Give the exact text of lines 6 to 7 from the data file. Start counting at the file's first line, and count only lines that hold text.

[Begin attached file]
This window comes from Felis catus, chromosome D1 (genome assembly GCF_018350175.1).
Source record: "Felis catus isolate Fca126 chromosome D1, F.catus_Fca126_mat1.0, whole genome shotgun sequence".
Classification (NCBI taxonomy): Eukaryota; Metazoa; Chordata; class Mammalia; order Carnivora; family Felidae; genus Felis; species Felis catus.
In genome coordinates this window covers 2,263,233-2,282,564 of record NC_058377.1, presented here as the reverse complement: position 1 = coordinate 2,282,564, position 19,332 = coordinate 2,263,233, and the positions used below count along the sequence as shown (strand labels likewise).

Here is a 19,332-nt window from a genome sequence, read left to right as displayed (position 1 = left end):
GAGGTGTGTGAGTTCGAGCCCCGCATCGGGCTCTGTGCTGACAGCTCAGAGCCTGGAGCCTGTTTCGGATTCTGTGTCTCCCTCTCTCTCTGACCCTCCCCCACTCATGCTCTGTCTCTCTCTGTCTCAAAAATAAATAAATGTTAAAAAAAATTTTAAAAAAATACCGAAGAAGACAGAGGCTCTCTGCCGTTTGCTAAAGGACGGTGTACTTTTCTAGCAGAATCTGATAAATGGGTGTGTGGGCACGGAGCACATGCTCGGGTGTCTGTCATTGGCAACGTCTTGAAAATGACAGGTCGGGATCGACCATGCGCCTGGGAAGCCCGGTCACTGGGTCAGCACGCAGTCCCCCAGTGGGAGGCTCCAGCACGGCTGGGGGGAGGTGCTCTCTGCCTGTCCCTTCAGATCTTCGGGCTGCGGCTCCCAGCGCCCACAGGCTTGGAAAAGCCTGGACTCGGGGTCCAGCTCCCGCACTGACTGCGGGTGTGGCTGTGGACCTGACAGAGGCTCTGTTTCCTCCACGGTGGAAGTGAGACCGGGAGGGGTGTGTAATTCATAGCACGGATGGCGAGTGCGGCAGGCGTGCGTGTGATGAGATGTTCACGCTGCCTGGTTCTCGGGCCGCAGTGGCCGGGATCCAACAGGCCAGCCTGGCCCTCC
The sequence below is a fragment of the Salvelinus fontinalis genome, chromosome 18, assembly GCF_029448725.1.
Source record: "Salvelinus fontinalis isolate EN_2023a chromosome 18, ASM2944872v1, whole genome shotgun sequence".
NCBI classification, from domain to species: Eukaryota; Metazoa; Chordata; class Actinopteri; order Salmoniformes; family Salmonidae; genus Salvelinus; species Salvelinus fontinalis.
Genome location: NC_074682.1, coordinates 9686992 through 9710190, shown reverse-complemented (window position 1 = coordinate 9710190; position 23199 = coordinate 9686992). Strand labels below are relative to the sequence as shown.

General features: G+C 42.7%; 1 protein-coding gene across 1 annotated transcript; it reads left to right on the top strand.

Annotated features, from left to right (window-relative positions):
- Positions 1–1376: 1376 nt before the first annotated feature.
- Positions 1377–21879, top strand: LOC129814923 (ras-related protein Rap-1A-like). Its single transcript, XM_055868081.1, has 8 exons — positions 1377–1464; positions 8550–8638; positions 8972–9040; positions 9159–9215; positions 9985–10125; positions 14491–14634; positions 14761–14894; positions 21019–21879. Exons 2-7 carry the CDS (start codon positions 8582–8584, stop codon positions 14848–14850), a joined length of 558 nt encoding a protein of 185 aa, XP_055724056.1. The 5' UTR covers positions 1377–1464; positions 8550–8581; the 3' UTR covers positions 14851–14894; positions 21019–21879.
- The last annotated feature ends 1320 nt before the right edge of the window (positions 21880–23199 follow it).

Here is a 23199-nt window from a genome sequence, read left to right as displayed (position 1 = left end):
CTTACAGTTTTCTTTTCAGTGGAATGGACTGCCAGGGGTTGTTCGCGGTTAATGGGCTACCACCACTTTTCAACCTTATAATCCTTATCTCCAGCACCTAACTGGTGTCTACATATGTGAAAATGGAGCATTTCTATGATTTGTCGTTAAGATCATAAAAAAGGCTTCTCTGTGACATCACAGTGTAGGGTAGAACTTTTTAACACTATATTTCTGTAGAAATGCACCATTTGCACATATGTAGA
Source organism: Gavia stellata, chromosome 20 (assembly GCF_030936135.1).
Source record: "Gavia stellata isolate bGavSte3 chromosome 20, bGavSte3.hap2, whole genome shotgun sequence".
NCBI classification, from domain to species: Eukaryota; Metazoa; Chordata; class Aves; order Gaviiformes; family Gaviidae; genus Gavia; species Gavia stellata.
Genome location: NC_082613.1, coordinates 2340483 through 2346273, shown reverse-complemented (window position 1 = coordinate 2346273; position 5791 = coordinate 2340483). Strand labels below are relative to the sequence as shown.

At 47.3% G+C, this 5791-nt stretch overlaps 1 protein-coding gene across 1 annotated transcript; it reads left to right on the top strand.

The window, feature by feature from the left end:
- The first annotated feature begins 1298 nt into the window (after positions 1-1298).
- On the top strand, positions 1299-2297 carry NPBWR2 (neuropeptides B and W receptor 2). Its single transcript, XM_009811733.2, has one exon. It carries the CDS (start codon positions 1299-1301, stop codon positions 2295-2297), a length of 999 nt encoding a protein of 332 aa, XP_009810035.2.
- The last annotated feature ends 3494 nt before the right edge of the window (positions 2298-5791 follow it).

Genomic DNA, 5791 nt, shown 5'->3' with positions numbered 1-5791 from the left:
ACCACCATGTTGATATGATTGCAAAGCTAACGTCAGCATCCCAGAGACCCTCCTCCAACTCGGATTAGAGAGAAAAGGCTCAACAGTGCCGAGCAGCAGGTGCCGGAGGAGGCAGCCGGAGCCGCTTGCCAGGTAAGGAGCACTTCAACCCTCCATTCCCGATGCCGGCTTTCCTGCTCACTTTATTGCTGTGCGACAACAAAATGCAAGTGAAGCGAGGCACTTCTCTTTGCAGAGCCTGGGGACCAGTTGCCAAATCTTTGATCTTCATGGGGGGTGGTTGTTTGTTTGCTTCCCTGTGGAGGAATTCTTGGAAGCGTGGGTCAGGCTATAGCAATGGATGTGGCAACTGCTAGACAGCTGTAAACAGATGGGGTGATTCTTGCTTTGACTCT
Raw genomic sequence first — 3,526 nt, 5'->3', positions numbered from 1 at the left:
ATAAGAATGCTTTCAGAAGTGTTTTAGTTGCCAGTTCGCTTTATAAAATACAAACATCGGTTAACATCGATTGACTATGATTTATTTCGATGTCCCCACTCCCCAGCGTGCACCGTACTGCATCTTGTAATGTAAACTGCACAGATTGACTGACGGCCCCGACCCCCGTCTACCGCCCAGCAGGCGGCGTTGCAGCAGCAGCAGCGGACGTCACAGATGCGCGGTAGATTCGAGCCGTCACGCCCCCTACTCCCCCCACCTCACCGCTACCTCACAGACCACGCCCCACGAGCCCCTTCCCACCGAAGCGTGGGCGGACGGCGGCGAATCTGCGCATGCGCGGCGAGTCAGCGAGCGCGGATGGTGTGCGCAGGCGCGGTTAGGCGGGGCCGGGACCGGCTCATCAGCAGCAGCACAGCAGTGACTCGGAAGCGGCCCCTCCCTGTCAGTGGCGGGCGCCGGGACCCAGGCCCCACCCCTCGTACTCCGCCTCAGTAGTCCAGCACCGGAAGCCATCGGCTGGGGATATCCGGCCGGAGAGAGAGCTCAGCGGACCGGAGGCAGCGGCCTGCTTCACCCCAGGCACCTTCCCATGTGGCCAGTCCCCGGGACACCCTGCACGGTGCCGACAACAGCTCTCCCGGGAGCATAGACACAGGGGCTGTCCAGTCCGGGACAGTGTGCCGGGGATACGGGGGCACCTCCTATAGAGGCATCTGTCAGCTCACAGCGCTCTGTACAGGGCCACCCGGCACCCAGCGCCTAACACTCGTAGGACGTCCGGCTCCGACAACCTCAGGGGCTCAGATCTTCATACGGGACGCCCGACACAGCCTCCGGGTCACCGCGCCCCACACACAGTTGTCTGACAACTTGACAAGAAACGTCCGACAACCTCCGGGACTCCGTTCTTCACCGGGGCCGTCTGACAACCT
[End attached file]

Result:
GAGGTGTGTGAGTTCGAGCCCCGCATCGGGCTCTGTGCTGACAGCTCAGAGCCTGGAGCCTGTTTCGGATTCTGTGTCTCCCTCTCTCTCTGACCCTCCCCCACTCATGCTCTGTCTCTCTCTGTCTCAAAAATAAATAAATGTTAAAAAAAATTTTAAAAAAATACCGAAGAAGACAGAGGCTCTCTGCCGTTTGCTAAAGGACGGTGTACTTTTCTAGCAGAATCTGATAAATGGGTGTGTGGGCACGGAGCACATGCTCGGGTGTCTGTCATTGGCAACGTCTTGAAAATGACAGGTCGGGATCGACCATGCGCCTGGGAAGCCCGGTCACTGGGTCAGCACGCAGTCCCCCAGTGGGAGGCTCCAGCACGGCTGGGGGGAGGTGCTCTCTGCCTGTCCCTTCAGATCTTCGGGCTGCGGCTCCCAGCGCCCACAGGCTTGGAAAAGCCTGGACTCGGGGTCCAGCTCCCGCACTGACTGCGGGTGTGGCTGTGGACCTGACAGAGGCTCTGTTTCCTCCACGGTGGAAGTGAGACCGGGAGGGGTGTGTAATTCATAGCACGGATGGCGAGTGCGGCAGGCGTGCGTGTGATGAGATGTTCACGCTGCCTGGTTCTCGGGCCGCAGTGGCCGGGATCCAACAGGCCAGCCTGGCCCTCC
The sequence below is a fragment of the Salvelinus fontinalis genome, chromosome 18, assembly GCF_029448725.1.